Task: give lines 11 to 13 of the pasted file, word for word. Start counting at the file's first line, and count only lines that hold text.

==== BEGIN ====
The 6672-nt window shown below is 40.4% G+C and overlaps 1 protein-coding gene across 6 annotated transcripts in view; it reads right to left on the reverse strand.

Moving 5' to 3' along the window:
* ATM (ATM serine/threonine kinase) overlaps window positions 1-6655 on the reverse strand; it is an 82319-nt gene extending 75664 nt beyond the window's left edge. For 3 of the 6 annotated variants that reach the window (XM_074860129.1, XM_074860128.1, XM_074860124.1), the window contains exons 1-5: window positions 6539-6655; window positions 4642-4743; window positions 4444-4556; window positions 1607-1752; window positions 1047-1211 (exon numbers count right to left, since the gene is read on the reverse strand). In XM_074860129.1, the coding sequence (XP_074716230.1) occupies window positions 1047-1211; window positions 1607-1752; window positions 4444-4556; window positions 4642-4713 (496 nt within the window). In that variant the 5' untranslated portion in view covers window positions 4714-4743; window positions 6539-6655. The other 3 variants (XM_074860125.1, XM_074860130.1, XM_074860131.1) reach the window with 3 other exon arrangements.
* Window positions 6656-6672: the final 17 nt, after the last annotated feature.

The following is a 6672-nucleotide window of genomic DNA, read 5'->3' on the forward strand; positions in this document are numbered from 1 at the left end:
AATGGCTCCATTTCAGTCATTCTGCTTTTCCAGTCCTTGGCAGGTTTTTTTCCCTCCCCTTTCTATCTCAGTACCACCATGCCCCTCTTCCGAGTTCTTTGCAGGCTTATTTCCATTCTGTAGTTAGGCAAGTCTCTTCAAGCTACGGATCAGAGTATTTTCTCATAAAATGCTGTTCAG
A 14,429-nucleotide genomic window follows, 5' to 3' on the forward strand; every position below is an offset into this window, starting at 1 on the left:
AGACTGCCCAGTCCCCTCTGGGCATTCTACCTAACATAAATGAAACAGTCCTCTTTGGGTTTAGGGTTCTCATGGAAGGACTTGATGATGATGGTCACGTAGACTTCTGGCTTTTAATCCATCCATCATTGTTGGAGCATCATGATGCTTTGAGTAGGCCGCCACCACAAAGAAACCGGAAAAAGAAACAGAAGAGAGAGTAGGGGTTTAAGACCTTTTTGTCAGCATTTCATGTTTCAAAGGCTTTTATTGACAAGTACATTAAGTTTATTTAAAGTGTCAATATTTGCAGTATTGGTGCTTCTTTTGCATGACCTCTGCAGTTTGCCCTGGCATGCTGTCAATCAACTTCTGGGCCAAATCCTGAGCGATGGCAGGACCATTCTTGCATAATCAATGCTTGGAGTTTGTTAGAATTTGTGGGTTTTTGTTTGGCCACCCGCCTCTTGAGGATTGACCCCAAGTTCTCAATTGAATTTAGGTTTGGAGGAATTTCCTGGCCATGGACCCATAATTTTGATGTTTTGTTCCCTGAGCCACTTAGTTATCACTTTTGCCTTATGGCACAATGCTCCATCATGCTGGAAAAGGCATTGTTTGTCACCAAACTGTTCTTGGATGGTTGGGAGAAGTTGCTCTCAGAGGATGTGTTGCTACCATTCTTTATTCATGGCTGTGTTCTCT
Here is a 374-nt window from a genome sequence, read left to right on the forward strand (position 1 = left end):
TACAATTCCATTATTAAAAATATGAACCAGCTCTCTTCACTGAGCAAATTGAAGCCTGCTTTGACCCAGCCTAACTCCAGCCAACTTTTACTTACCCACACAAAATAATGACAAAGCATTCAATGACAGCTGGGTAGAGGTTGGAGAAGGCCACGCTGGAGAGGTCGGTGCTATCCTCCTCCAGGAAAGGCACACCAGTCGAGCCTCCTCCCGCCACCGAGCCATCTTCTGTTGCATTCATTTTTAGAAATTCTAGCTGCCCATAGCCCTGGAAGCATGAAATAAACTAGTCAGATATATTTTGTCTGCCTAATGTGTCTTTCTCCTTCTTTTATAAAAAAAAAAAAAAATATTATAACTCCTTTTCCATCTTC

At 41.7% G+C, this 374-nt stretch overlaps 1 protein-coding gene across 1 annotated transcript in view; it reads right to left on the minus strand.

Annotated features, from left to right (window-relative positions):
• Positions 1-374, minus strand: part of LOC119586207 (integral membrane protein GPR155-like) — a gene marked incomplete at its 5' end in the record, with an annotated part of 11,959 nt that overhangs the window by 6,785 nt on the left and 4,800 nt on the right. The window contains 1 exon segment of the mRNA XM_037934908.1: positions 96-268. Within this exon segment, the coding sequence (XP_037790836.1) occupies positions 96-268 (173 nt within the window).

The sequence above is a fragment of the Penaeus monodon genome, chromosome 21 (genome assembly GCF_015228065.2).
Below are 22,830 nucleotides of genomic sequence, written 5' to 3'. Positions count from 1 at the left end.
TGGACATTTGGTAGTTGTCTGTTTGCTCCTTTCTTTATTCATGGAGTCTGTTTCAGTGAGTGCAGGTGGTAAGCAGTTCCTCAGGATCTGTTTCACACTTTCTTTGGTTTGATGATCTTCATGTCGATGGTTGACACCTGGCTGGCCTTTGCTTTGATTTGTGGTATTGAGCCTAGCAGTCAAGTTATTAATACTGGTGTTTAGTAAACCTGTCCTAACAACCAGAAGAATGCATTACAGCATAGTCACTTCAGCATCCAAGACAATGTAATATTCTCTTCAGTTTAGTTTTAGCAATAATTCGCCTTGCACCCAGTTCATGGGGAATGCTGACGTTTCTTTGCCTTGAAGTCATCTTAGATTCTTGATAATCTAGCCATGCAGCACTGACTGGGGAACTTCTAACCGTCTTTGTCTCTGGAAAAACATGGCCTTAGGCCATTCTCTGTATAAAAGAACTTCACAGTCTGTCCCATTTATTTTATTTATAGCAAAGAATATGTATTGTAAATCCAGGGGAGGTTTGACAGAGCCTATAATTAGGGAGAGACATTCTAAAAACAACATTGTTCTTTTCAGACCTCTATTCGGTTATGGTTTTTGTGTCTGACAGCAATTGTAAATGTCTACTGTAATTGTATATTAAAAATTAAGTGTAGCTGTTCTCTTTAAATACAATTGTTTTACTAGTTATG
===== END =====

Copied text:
At 41.7% G+C, this 374-nt stretch overlaps 1 protein-coding gene across 1 annotated transcript in view; it reads right to left on the minus strand.

Annotated features, from left to right (window-relative positions):
• Positions 1-374, minus strand: part of LOC119586207 (integral membrane protein GPR155-like) — a gene marked incomplete at its 5' end in the record, with an annotated part of 11,959 nt that overhangs the window by 6,785 nt on the left and 4,800 nt on the right. The window contains 1 exon segment of the mRNA XM_037934908.1: positions 96-268. Within this exon segment, the coding sequence (XP_037790836.1) occupies positions 96-268 (173 nt within the window).